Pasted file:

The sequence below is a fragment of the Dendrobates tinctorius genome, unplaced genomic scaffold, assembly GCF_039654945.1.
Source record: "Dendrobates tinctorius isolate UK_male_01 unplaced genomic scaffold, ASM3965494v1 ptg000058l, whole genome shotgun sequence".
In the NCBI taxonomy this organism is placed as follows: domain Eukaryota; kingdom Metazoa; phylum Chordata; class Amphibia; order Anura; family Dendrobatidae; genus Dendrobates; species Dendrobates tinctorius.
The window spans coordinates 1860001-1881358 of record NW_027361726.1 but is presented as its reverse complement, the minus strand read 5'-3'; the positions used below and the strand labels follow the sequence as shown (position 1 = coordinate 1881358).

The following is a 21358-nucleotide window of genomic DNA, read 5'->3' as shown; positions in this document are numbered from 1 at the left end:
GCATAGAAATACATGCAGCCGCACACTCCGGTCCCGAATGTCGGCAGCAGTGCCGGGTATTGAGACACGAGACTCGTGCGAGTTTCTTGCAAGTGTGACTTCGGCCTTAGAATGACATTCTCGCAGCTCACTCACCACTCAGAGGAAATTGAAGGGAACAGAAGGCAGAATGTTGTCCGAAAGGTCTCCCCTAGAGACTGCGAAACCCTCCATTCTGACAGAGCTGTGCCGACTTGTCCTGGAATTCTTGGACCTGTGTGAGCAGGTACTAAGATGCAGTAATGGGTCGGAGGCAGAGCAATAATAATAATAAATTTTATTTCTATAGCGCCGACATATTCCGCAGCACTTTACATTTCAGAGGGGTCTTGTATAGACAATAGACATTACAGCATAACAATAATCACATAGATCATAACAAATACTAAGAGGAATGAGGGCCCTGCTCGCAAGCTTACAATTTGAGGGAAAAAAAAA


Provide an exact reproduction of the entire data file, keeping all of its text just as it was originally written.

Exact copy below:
The sequence below is a fragment of the Dendrobates tinctorius genome, unplaced genomic scaffold, assembly GCF_039654945.1.
Source record: "Dendrobates tinctorius isolate UK_male_01 unplaced genomic scaffold, ASM3965494v1 ptg000058l, whole genome shotgun sequence".
In the NCBI taxonomy this organism is placed as follows: domain Eukaryota; kingdom Metazoa; phylum Chordata; class Amphibia; order Anura; family Dendrobatidae; genus Dendrobates; species Dendrobates tinctorius.
The window spans coordinates 1860001-1881358 of record NW_027361726.1 but is presented as its reverse complement, the minus strand read 5'-3'; the positions used below and the strand labels follow the sequence as shown (position 1 = coordinate 1881358).

The following is a 21358-nucleotide window of genomic DNA, read 5'->3' as shown; positions in this document are numbered from 1 at the left end:
GCATAGAAATACATGCAGCCGCACACTCCGGTCCCGAATGTCGGCAGCAGTGCCGGGTATTGAGACACGAGACTCGTGCGAGTTTCTTGCAAGTGTGACTTCGGCCTTAGAATGACATTCTCGCAGCTCACTCACCACTCAGAGGAAATTGAAGGGAACAGAAGGCAGAATGTTGTCCGAAAGGTCTCCCCTAGAGACTGCGAAACCCTCCATTCTGACAGAGCTGTGCCGACTTGTCCTGGAATTCTTGGACCTGTGTGAGCAGGTACTAAGATGCAGTAATGGGTCGGAGGCAGAGCAATAATAATAATAAATTTTATTTCTATAGCGCCGACATATTCCGCAGCACTTTACATTTCAGAGGGGTCTTGTATAGACAATAGACATTACAGCATAACAATAATCACATAGATCATAACAAATACTAAGAGGAATGAGGGCCCTGCTCGCAAGCTTACAATTTGAGGGAAAAAAAAA